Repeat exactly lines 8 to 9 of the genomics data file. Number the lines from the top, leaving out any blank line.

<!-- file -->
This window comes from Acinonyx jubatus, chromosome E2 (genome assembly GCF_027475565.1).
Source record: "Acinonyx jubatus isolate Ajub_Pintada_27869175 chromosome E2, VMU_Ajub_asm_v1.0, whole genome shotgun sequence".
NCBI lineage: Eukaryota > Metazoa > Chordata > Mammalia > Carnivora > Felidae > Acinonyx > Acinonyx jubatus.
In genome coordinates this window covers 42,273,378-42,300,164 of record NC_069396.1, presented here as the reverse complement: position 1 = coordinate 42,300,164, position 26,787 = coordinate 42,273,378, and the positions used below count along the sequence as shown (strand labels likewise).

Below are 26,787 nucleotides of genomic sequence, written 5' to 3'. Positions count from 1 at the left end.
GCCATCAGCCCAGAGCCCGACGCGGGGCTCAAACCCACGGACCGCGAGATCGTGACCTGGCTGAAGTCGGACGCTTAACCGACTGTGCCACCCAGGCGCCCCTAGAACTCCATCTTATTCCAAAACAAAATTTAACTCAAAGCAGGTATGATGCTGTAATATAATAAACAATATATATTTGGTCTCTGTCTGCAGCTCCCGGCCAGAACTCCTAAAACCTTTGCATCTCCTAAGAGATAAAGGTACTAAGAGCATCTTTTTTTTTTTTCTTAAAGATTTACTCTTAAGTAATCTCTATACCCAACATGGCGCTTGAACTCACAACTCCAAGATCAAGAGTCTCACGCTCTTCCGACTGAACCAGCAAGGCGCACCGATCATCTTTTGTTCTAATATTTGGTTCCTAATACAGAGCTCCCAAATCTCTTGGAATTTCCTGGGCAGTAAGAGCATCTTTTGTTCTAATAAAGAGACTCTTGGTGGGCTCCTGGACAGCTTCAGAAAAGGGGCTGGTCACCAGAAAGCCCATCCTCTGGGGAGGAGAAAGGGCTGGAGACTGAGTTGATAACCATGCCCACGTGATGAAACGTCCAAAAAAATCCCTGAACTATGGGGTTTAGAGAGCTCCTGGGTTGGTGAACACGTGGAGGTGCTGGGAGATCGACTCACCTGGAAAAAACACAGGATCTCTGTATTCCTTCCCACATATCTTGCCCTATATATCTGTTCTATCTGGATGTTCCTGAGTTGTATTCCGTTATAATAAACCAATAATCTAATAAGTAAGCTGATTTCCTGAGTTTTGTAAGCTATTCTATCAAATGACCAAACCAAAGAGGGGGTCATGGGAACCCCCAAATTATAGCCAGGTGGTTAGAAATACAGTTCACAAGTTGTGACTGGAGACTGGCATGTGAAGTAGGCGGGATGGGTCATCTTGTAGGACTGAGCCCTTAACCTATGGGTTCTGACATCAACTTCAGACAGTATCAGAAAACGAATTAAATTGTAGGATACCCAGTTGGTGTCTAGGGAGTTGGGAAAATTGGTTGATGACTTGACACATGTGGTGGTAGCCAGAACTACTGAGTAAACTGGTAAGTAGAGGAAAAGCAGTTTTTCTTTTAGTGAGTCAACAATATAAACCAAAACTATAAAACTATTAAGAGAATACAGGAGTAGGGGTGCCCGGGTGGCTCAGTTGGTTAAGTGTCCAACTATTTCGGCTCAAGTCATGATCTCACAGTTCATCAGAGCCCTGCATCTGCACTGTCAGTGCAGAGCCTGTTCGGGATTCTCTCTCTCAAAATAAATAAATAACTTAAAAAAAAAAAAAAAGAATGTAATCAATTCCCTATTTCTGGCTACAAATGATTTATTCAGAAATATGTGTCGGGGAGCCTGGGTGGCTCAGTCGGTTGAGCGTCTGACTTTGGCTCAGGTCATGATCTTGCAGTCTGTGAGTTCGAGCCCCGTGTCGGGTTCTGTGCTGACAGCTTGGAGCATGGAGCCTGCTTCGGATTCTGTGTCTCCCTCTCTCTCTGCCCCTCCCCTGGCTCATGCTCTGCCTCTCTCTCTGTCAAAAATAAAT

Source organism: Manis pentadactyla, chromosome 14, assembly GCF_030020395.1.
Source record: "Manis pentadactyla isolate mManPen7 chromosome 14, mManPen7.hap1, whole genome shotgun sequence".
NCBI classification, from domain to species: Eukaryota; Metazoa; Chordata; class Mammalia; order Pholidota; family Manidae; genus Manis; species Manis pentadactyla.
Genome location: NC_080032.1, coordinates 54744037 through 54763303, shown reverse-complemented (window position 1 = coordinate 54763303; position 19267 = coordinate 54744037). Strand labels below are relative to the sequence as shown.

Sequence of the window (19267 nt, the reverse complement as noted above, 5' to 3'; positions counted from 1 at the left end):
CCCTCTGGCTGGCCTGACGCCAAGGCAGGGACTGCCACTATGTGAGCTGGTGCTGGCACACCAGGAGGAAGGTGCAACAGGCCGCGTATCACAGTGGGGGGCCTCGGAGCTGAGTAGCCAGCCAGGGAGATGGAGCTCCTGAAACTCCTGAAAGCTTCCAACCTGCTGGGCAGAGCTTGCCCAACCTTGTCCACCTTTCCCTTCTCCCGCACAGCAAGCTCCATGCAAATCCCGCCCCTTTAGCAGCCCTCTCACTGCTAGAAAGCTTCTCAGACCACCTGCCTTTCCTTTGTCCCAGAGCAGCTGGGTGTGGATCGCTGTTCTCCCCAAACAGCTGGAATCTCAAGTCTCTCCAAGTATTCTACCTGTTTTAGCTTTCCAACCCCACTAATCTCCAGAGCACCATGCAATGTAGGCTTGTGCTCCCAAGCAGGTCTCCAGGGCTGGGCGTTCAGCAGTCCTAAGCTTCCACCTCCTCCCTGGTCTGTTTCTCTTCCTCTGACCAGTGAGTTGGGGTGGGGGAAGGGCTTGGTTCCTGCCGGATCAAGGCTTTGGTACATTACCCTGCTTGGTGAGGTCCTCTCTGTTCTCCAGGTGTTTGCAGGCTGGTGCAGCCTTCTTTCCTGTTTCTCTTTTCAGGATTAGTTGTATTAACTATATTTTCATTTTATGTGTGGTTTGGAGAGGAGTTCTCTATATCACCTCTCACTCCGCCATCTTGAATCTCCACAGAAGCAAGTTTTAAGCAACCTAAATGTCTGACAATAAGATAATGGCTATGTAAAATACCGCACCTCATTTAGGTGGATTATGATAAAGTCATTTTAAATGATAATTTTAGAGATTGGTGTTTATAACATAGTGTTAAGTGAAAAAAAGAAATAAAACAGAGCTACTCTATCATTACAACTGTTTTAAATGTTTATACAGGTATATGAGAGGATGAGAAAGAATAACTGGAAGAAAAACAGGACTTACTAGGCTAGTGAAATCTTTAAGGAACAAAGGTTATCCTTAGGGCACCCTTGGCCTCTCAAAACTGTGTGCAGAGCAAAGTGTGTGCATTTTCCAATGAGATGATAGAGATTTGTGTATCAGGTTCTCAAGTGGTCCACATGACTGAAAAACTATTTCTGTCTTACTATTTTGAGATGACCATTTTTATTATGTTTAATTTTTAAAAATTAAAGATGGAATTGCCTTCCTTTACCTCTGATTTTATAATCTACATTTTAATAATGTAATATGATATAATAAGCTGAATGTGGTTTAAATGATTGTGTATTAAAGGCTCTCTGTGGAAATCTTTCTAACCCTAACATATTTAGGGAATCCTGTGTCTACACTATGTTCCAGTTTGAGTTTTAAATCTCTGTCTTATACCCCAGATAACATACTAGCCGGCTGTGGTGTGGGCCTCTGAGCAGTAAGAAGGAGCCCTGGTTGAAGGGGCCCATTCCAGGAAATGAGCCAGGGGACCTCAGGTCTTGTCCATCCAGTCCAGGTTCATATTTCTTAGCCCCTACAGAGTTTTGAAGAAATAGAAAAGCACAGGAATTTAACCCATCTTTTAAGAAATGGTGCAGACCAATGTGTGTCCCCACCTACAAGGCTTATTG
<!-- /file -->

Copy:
Source record: "Manis pentadactyla isolate mManPen7 chromosome 14, mManPen7.hap1, whole genome shotgun sequence".
NCBI classification, from domain to species: Eukaryota; Metazoa; Chordata; class Mammalia; order Pholidota; family Manidae; genus Manis; species Manis pentadactyla.